Because I also needed a network flatbed scanner, copier, A3/A4 printer, I went for a Brother device. Now that one does offer direct scanning to various web services including Evernote. However, initial setting up also requires a PC as the machine must be registered for the so-called Brother web service, because the device needs to get electronically coded by them to match with the ISP data provided (so as to prevent abuse) and only when the signals match can one start with the usual granting of permissions, verifications, etc. Once again, being a reasonably humble device direct uploading is not pure joy.  For a start flatbed scanners tend to be slower and every new item for scanning calls for selection of format (jpg, doc, pdf - OCR or not) and only once the document has been uploaded can one proceed with the next one. 

Both type of scanners have their place and I find both useful, but completely automatic processing at lightning speed is 'advertising talk'. But hey, thinking of 25 yrs ago, such devices, are heaven by comparison (so say I ;) ) but of course you may feel differently.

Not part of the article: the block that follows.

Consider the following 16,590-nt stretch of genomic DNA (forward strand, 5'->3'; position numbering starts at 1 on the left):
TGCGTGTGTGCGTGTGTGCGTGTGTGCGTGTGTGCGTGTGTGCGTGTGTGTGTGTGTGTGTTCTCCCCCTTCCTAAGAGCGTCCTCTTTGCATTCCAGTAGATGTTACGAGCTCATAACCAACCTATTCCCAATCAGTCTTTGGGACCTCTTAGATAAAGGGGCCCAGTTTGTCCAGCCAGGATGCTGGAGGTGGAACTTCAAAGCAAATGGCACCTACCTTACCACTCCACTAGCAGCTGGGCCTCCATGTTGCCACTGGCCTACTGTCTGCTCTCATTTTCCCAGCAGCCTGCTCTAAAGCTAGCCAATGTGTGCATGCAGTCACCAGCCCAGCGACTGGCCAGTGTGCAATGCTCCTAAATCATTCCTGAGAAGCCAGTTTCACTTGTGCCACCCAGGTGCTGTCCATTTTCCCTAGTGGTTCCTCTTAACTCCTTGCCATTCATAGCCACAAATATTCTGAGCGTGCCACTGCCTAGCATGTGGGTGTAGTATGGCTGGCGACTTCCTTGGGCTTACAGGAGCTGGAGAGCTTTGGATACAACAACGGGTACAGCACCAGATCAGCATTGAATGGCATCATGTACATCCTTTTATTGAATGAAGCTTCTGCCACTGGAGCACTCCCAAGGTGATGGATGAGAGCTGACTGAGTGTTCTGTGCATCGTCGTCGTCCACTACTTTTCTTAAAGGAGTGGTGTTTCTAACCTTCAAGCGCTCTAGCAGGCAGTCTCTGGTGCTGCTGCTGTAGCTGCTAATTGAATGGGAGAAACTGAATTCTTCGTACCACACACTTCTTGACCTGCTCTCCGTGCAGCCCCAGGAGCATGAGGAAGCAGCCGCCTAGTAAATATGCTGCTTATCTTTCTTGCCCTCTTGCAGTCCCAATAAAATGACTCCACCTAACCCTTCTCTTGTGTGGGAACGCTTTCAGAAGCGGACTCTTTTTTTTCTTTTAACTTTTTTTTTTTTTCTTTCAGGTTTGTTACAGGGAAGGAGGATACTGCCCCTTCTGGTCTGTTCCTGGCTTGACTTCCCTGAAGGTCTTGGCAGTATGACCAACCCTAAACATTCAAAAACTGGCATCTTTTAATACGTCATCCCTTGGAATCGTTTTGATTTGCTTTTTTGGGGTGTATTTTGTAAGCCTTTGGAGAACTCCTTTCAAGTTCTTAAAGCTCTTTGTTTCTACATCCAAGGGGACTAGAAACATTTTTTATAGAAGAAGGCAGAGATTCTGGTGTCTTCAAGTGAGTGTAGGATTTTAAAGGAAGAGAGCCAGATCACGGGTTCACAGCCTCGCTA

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Gazumped, as I understand the problem report, server-side OCR SHOULD be done and COULD be done but IS NOT being done (again, emphasis not shouting). It's possible I'm misunderstanding the report. And it's possible the report is wrong, though there are several such reports. The only way to find out is to give it a try, which I will do when I have some spare cycles. Again, thanks for pointing out the solution. Even if it doesn't yet work it may work sooner rather than later. But, this was all advertised as working two years ago when I bought the scanner. And that was clearly a truth stretch. JohnLongley's analogy of miles-per-gallon is apt. On one forum we customarily ended our posts with "YMMV" (your mileage may vary).

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@JohnLongney gave some excellent background to how this (should) work..  as to OCR on the server,  that depends on your account level,  and there are some qualifications of what type of PDFs are eligible - that's why I do my own OCR,  I don't need to worry about how big a file is,  or how many pages.